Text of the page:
Your current position in a file list is your current selection.

To select more than one file at a time, press the Shift key and move your selection up or down the files you want to include in your selection. Selected items are indicated in a different color from the other files listed. What color mc uses depends on your color scheme.

Deselect a file or files using the same technique.

Use the menu

There's a menu bar and a contextual menu in the mc interface. Press F9 to enter the top menu, use the Left and Right arrow keys to navigate between each menu, and use the Up and Down arrow keys to select a menu item. From the File menu, you can create symlinks, change file modes and permissions, create new directories, and more.

Press F2 to see a contextual menu for your current selection. This menu allows you to view or create compressed archives, concatenate files, view man and info pages, copy files to a remote host, and more.

Cancel an action

Use the Esc key when you find yourself backed into a corner and need a panic button.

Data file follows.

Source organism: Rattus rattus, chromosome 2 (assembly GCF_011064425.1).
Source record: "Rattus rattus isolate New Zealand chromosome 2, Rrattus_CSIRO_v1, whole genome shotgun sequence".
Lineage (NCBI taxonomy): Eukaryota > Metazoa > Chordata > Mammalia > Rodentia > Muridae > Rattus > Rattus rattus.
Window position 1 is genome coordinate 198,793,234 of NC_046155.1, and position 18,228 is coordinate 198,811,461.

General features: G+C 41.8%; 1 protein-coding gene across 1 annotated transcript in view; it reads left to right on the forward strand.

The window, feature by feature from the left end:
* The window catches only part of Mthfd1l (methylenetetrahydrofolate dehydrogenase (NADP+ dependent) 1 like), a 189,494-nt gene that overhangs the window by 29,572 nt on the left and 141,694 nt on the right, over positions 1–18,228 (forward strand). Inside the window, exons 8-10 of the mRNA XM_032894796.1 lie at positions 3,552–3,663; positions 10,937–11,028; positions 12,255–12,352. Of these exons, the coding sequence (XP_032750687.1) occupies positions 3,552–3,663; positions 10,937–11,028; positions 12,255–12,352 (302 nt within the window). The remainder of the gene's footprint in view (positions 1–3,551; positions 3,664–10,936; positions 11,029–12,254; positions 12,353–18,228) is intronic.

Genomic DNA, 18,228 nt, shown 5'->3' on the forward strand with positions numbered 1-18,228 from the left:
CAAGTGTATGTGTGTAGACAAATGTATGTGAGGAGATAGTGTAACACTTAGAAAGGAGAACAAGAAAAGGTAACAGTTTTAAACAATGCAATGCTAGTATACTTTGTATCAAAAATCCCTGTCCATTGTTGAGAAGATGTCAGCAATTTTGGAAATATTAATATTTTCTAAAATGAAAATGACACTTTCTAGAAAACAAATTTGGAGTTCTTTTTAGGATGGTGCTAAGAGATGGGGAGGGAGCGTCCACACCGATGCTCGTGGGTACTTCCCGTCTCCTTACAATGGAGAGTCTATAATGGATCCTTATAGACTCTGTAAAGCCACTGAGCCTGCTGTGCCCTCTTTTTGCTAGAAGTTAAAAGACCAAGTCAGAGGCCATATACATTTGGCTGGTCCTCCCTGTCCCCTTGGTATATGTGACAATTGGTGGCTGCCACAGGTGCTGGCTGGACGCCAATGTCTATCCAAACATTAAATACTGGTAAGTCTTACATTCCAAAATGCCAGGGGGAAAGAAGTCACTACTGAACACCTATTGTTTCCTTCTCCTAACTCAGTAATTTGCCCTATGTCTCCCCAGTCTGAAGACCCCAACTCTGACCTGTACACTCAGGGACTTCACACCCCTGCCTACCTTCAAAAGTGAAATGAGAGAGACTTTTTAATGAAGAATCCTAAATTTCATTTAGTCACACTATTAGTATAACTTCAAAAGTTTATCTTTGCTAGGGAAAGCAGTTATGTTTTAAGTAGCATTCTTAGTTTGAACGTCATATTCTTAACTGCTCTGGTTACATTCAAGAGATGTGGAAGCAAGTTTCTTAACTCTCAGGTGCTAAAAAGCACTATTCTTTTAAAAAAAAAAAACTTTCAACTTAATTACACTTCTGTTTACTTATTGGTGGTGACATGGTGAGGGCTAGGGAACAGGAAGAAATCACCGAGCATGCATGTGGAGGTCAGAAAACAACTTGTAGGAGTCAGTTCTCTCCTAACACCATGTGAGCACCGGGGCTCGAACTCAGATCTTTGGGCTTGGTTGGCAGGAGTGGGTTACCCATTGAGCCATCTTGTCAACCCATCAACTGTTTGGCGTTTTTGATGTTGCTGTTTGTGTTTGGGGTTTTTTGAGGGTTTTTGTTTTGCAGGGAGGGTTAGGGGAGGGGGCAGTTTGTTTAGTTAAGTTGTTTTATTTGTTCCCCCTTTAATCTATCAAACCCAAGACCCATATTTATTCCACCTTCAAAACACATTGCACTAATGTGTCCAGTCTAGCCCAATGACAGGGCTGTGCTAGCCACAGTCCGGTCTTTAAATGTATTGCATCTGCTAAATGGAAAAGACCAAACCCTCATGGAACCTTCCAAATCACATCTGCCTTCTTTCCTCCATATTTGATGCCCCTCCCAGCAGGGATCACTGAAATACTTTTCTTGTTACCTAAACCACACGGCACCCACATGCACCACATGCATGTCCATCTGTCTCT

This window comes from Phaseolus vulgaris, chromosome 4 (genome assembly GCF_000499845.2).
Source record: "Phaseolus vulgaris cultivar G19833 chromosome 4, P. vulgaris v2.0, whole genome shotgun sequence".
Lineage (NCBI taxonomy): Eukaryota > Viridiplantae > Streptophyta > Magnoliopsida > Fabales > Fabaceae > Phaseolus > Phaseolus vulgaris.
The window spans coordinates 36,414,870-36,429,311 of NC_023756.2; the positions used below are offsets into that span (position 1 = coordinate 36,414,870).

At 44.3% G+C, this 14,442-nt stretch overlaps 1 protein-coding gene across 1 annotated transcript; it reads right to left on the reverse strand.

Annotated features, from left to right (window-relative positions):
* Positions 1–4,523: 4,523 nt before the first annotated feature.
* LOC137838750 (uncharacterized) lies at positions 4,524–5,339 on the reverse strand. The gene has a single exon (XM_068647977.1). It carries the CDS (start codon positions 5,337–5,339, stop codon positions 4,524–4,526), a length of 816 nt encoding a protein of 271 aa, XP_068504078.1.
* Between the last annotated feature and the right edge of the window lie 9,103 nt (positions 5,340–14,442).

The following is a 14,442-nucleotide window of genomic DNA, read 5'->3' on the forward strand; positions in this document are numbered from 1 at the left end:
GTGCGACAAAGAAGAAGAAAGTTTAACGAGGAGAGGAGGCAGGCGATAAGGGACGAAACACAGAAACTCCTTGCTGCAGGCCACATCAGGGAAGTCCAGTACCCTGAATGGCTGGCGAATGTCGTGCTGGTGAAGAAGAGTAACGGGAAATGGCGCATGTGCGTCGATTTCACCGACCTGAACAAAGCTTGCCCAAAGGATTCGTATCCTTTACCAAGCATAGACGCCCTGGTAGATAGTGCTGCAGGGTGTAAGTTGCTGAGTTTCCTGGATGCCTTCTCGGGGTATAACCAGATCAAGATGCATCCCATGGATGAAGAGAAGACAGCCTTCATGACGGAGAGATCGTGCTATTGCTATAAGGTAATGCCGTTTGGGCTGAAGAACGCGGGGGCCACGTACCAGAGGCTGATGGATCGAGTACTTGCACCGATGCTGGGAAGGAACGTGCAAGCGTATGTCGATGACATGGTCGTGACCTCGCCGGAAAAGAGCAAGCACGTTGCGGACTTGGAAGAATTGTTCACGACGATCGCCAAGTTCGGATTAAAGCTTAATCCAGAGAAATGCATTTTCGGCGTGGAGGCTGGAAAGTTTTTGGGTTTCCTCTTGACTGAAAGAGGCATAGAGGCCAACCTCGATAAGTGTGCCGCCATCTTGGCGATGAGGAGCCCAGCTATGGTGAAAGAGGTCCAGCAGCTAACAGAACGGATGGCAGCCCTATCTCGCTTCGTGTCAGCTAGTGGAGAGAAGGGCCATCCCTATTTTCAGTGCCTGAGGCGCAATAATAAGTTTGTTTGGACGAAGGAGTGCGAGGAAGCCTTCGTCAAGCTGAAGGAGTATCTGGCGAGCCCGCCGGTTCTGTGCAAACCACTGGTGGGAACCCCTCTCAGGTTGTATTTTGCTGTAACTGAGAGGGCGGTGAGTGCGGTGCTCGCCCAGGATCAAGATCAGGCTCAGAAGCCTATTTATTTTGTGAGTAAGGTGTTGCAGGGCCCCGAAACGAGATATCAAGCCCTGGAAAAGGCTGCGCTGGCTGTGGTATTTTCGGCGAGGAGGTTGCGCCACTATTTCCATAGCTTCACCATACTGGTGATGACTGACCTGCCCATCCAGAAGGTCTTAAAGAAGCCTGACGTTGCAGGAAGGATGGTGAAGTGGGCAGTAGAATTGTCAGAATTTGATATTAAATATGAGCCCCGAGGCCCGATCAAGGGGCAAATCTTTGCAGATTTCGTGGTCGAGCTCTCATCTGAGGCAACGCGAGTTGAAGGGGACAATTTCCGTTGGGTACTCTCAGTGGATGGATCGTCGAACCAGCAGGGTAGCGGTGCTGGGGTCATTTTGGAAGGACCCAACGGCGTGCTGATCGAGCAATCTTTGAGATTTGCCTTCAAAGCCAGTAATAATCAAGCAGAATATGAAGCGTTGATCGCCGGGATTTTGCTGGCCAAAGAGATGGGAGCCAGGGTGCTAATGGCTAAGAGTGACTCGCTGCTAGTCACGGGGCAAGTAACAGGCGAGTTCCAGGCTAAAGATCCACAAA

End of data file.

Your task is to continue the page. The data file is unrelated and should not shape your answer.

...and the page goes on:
[ Cheat sheet: Get a list of Linux utilities and commands for managing servers and networks. ]

Enjoy a graphical terminal

With mc, you don't need to VNC into a remote host for a graphical file manager interface. You can do everything from your terminal but still feel like you're getting the GUI experience.

Check out these related articles on Enable Sysadmin

Topics:   Linux   Command line utilities  
Author’s photo

Seth Kenlon

Seth Kenlon is a UNIX geek and free software enthusiast. More about me

Red Hat Summit 2022: On Demand

Get the latest on Ansible, Red Hat Enterprise Linux, OpenShift, and more from our virtual event on demand.

Related Content

OUR BEST CONTENT, DELIVERED TO YOUR INBOX

Privacy Statement